Los Angeles Mayor Eric Garcetti proposed forming a politically unlikely partnership Tuesday to take on the city's homeless crisis: with President Donald Trump.
The Democratic mayor whose downtown streets have become home to filthy, drug-infested encampments for thousands of people issued a public invitation for the president to walk the streets with him and see firsthand the suffering and desperation.
The growing homeless crisis in L.A. and across the nation "is not his fault, nor is it my fault, it is something that has been decades in the making," the mayor said, noting that both Democratic and Republican cities have too many people on the streets.
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"I welcome federal involvement in helping us solve homelessness," the mayor said.
Garcetti's offer for a bipartisan alliance came a day after the president called the homeless crisis in Los Angeles, San Francisco and other big cities disgraceful and threatened to intercede, although he provided no specifics on steps he was considering.
While Garcetti said he wanted cooperation with Washington, Trump faulted the "liberal establishment" for the problem in an interview with Fox News.
"We may do something to get that whole thing cleaned up. It's inappropriate," Trump said.
The mayor avoided a combative tone, telling KNX Radio in Los Angeles that he's not interested in scoring political points and wants to work with Trump to save lives. It's a good day when the president talks about homelessness, he said.
But the mayor did take issue with the president on a few points.
Trump said in the interview that the surge in homelessness and encampments started two years ago. However, problems with the homeless population and L.A.'s notorious Skid Row neighborhood extend into the last century.
While not solely attacking Trump, he said cuts in federal housing funds also contribute to the homelessness spiral.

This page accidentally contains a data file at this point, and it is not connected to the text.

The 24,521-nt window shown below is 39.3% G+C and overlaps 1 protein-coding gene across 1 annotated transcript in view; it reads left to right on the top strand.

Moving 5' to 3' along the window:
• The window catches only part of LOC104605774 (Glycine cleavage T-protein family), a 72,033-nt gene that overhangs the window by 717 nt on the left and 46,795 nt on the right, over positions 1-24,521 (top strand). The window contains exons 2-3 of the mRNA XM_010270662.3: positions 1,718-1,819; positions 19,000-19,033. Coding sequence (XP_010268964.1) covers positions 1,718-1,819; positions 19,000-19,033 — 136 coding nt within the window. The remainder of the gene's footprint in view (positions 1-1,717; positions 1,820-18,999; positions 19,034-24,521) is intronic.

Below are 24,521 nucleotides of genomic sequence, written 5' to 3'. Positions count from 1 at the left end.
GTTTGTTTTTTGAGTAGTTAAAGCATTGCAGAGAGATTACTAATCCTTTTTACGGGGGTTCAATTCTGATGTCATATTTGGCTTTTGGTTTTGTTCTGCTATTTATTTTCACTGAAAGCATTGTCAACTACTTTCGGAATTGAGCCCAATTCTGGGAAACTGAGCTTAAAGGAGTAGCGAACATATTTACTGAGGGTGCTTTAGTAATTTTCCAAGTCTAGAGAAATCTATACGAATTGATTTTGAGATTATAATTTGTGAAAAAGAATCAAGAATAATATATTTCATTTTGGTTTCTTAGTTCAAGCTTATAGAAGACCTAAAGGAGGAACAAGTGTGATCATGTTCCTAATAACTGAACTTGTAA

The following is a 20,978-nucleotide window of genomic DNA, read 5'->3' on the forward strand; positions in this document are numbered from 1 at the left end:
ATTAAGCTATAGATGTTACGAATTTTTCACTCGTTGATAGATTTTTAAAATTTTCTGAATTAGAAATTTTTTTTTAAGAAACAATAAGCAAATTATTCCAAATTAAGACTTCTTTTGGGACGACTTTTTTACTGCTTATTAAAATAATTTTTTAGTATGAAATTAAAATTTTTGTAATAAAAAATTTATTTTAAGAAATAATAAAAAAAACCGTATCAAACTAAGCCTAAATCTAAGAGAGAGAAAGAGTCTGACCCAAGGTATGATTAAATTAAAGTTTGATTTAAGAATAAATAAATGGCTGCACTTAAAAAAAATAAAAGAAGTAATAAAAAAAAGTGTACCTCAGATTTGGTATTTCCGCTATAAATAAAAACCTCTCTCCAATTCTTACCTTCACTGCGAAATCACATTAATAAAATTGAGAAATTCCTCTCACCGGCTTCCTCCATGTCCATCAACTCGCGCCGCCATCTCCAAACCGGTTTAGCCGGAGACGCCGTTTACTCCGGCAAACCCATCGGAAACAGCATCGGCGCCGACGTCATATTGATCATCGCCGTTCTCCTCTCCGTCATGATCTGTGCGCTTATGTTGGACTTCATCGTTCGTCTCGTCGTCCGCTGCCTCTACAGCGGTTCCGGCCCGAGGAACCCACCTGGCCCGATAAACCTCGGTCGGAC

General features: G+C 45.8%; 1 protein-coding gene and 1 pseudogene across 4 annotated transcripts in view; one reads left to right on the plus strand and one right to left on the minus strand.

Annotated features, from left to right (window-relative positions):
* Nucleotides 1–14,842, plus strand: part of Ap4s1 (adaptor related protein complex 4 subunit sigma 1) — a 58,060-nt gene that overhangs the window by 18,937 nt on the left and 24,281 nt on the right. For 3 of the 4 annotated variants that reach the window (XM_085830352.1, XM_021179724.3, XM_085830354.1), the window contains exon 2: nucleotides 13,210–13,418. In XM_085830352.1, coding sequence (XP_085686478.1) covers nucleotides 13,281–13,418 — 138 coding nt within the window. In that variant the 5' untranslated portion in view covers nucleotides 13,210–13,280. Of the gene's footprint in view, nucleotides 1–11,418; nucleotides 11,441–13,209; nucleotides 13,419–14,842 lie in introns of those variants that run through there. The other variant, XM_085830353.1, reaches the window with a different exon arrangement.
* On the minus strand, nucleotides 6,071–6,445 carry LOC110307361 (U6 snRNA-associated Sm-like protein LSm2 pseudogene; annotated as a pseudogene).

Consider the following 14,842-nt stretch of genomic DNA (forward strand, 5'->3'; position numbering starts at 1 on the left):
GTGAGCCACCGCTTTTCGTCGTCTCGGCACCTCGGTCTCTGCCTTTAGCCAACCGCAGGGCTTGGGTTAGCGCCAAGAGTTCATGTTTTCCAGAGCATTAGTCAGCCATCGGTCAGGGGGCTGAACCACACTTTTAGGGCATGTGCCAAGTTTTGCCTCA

"We know liberalism didn't cause homelessness, any more than conservatism causes homelessness," Garcetti said. "Poverty and mental health and trauma and high rent cause homelessness."
Trump would make an unlikely pairing with the mayor, who comes from a heavily Democratic state recognized as the center of the so-called Trump resistance. Trump lost California to Hillary Clinton in the 2016 election by over 4 million votes.
The president's remarks in the midst of his re-election campaign echo familiar themes — pointing a finger at Democrats he blames for opposing his agenda on immigration and other national problems.
He depicted Democratic-led San Francisco and Los Angeles as dysfunctional, politically liberal cities, adding, "This is what I'm fighting."
On Monday, Trump lashed out at state Democrats who want to fund health care for some adults who entered the U.S. illegally. "It's very unfair to our citizens and we're going to stop it, but we may need an election to stop it," the president said in Washington.
Last year, when Garcetti was considering a possible White House run, he said Trump had done "plenty of racist things" to divide the nation while failing to deliver on health care reform and other promises.
Garcetti was elected promising to focus on paving streets and other government basics. But homelessness has come to overshadow his early agenda, and he's facing a possible recall election over public unrest over the spreading problem.
Figures released in June showed a 16% jump in Los Angeles' homeless population over the last year, pegging it at 36,300 — the size of a small city. The jump came after the mayor helped convince voters in 2016 to borrow $1.2 billion to construct housing for the homeless.
Garcetti used a tougher tone in an interview with the Los Angeles Times, calling Trump's comments "political cheap shots."
Democratic Gov. Gavin Newsom told reporters in Emeryville that Trump neglected to mention the thriving economies in Los Angeles and San Francisco, but added that homelessness is a major problem that is growing worse.